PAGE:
5. People Quitting Suddenly

If even long-term employees are now saying they are done, looking for a better opportunity, or just walking out-you have serious issues within your company. Every business has a turn-over, and even people who have been there for years may decide to expand. However, if there are several quitting at one time, it is an indication of something more going on. Either your employees are staying too stressed, or they feel as though you aren't encouraging them to reach higher goals, income, and other things.

Solution: This is probably the hardest problem to solve because the people who quit suddenly may not give advance notice. You may not be told the "why" of them quitting. In this situation, you should look to the people who are left. See if they know of an existing issue that caused it. Then, offer solutions that may discourage others from making the same escape plans.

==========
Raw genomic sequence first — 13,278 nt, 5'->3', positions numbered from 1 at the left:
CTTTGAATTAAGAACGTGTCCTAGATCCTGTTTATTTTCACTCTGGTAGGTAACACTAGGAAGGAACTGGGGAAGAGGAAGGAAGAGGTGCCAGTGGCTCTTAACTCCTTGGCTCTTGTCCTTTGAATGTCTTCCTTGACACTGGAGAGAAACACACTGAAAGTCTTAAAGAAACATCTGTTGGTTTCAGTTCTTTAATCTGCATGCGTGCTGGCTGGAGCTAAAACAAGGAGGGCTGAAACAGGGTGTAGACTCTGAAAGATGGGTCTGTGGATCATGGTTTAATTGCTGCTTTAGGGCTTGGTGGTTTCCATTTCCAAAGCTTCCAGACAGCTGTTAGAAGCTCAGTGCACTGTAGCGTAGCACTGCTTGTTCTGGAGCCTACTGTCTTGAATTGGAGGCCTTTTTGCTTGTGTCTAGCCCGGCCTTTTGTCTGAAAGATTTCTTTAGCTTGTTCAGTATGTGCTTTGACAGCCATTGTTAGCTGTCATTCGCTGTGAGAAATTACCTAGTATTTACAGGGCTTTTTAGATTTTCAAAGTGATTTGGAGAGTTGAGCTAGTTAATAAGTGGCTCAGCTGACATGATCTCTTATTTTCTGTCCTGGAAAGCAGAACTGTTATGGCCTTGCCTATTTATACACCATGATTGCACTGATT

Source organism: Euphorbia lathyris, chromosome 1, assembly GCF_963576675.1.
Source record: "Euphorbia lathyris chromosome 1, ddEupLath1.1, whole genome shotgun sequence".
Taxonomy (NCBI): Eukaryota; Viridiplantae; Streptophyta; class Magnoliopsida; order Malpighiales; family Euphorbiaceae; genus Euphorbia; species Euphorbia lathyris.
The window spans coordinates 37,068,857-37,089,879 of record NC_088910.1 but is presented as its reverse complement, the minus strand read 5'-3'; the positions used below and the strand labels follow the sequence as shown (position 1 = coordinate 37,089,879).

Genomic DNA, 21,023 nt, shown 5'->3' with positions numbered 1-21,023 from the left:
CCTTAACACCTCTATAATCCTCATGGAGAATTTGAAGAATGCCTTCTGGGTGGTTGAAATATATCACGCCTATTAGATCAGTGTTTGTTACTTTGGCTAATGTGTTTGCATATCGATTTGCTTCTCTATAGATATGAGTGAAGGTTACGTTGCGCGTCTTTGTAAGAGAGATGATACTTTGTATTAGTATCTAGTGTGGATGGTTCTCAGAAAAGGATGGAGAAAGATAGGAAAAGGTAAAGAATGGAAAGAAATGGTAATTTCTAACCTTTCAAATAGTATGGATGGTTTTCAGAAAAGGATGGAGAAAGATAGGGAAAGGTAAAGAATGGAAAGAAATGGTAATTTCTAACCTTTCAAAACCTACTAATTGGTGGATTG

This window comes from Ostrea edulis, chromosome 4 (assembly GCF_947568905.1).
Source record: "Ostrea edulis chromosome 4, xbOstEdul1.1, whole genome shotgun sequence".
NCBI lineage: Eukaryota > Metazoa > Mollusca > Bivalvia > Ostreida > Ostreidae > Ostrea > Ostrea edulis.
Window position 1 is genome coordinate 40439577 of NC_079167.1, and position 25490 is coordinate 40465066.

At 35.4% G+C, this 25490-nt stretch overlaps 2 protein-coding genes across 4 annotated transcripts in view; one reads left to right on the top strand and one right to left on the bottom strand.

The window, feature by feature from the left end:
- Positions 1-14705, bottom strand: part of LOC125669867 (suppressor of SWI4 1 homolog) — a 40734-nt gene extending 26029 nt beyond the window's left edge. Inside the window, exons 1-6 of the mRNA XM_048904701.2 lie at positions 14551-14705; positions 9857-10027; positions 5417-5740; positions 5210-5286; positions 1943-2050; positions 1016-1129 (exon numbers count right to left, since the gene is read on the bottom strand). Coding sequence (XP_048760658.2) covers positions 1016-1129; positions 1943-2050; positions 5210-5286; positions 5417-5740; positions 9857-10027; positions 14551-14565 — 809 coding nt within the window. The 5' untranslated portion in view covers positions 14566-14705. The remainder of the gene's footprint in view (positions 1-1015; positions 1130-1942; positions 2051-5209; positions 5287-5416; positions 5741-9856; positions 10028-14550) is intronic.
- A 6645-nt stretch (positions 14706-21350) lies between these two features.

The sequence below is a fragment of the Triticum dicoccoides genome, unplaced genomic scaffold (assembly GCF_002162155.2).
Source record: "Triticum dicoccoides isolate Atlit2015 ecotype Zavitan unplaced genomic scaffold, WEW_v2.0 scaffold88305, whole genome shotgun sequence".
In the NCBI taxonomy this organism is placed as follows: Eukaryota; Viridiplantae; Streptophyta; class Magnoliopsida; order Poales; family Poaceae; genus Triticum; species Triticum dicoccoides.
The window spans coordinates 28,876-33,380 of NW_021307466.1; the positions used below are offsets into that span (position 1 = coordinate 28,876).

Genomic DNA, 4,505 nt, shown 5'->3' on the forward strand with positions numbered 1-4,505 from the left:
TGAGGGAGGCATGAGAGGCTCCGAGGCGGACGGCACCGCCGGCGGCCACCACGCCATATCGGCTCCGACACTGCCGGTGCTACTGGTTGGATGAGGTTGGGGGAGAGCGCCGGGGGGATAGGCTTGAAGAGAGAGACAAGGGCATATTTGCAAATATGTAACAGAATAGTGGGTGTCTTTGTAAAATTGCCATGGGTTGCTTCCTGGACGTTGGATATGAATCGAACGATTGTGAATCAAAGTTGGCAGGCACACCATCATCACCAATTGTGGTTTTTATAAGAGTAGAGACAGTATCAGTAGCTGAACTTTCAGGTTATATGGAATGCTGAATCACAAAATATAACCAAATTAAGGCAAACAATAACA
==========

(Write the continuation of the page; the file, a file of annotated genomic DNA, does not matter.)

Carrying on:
6. Less Customer Satisfaction

Unhappy employees could ultimately mean that your customers are unhappy as well. If you are getting a lot of negative feedback from people that do business with you, you really need to look at what is going on behind the scenes.

Solution: Perhaps it is time to encourage training for customer services within your business. Offer employees the chance to talk to someone, if not you then a therapist, about issues that may be going on that makes them struggle with satisfying the customer.

Employees Need to Feel Special, Too!

A sad truth is, in Canada alone, 9-out-of-10 people feel that they are overworked at work. A lot of it is because they feel unappreciated for the time that they spend working with you. To improve it all, you need to take their needs and wants into consideration. Otherwise, productivity, morale, and even revenue will all suffer, which "adds fuel to the fire" and makes it harder for everyone to enjoy working.

We understand stress in the workplace. Our goal is to help everyone step beyond it and into a better way of "adulting". If you are interested in having a 4-day work week or want happier employees working for you, you can feel free to contact us. We will do our best to help you over the rough stuff.

Nicholas Rempel